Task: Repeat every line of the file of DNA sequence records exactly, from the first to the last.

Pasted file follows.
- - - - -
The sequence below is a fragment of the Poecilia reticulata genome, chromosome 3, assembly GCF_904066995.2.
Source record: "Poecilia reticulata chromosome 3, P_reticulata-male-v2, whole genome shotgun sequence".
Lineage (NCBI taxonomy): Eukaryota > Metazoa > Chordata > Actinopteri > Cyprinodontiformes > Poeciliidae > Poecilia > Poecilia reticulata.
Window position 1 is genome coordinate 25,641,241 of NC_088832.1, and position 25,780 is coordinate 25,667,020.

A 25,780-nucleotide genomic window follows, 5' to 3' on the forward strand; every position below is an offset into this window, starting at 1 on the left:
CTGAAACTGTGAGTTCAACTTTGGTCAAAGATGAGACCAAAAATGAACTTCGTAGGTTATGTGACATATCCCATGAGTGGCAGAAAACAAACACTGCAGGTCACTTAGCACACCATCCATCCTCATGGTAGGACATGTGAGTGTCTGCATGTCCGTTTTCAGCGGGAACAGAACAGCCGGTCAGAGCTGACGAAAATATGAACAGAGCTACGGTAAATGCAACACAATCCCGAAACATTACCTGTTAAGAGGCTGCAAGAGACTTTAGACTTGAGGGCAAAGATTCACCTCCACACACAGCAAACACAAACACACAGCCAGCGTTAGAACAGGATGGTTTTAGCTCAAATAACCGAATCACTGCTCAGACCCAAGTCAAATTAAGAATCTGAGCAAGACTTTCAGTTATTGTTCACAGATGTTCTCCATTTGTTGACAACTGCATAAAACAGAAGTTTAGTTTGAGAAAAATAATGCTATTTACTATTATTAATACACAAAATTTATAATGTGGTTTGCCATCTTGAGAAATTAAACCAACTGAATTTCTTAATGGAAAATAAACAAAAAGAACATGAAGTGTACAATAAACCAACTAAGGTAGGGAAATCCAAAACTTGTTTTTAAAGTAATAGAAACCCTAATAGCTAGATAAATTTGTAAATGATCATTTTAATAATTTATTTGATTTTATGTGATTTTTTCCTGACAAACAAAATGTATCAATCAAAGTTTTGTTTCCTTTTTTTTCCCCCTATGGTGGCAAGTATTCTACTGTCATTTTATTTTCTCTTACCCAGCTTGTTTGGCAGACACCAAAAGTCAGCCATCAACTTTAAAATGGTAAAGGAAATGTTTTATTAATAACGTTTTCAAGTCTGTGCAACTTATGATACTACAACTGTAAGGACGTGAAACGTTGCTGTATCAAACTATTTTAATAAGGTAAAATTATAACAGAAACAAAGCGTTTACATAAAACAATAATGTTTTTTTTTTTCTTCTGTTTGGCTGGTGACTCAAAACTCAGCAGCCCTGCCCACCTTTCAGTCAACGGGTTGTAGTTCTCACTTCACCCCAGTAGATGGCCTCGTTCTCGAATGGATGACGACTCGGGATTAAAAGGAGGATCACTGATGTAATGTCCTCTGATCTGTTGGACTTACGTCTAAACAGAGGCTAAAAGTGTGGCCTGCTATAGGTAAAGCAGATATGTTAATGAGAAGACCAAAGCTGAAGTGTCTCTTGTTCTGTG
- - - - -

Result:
The sequence below is a fragment of the Poecilia reticulata genome, chromosome 3, assembly GCF_904066995.2.
Source record: "Poecilia reticulata chromosome 3, P_reticulata-male-v2, whole genome shotgun sequence".
Lineage (NCBI taxonomy): Eukaryota > Metazoa > Chordata > Actinopteri > Cyprinodontiformes > Poeciliidae > Poecilia > Poecilia reticulata.
Window position 1 is genome coordinate 25,641,241 of NC_088832.1, and position 25,780 is coordinate 25,667,020.

A 25,780-nucleotide genomic window follows, 5' to 3' on the forward strand; every position below is an offset into this window, starting at 1 on the left:
CTGAAACTGTGAGTTCAACTTTGGTCAAAGATGAGACCAAAAATGAACTTCGTAGGTTATGTGACATATCCCATGAGTGGCAGAAAACAAACACTGCAGGTCACTTAGCACACCATCCATCCTCATGGTAGGACATGTGAGTGTCTGCATGTCCGTTTTCAGCGGGAACAGAACAGCCGGTCAGAGCTGACGAAAATATGAACAGAGCTACGGTAAATGCAACACAATCCCGAAACATTACCTGTTAAGAGGCTGCAAGAGACTTTAGACTTGAGGGCAAAGATTCACCTCCACACACAGCAAACACAAACACACAGCCAGCGTTAGAACAGGATGGTTTTAGCTCAAATAACCGAATCACTGCTCAGACCCAAGTCAAATTAAGAATCTGAGCAAGACTTTCAGTTATTGTTCACAGATGTTCTCCATTTGTTGACAACTGCATAAAACAGAAGTTTAGTTTGAGAAAAATAATGCTATTTACTATTATTAATACACAAAATTTATAATGTGGTTTGCCATCTTGAGAAATTAAACCAACTGAATTTCTTAATGGAAAATAAACAAAAAGAACATGAAGTGTACAATAAACCAACTAAGGTAGGGAAATCCAAAACTTGTTTTTAAAGTAATAGAAACCCTAATAGCTAGATAAATTTGTAAATGATCATTTTAATAATTTATTTGATTTTATGTGATTTTTTCCTGACAAACAAAATGTATCAATCAAAGTTTTGTTTCCTTTTTTTTCCCCCTATGGTGGCAAGTATTCTACTGTCATTTTATTTTCTCTTACCCAGCTTGTTTGGCAGACACCAAAAGTCAGCCATCAACTTTAAAATGGTAAAGGAAATGTTTTATTAATAACGTTTTCAAGTCTGTGCAACTTATGATACTACAACTGTAAGGACGTGAAACGTTGCTGTATCAAACTATTTTAATAAGGTAAAATTATAACAGAAACAAAGCGTTTACATAAAACAATAATGTTTTTTTTTTTCTTCTGTTTGGCTGGTGACTCAAAACTCAGCAGCCCTGCCCACCTTTCAGTCAACGGGTTGTAGTTCTCACTTCACCCCAGTAGATGGCCTCGTTCTCGAATGGATGACGACTCGGGATTAAAAGGAGGATCACTGATGTAATGTCCTCTGATCTGTTGGACTTACGTCTAAACAGAGGCTAAAAGTGTGGCCTGCTATAGGTAAAGCAGATATGTTAATGAGAAGACCAAAGCTGAAGTGTCTCTTGTTCTGTG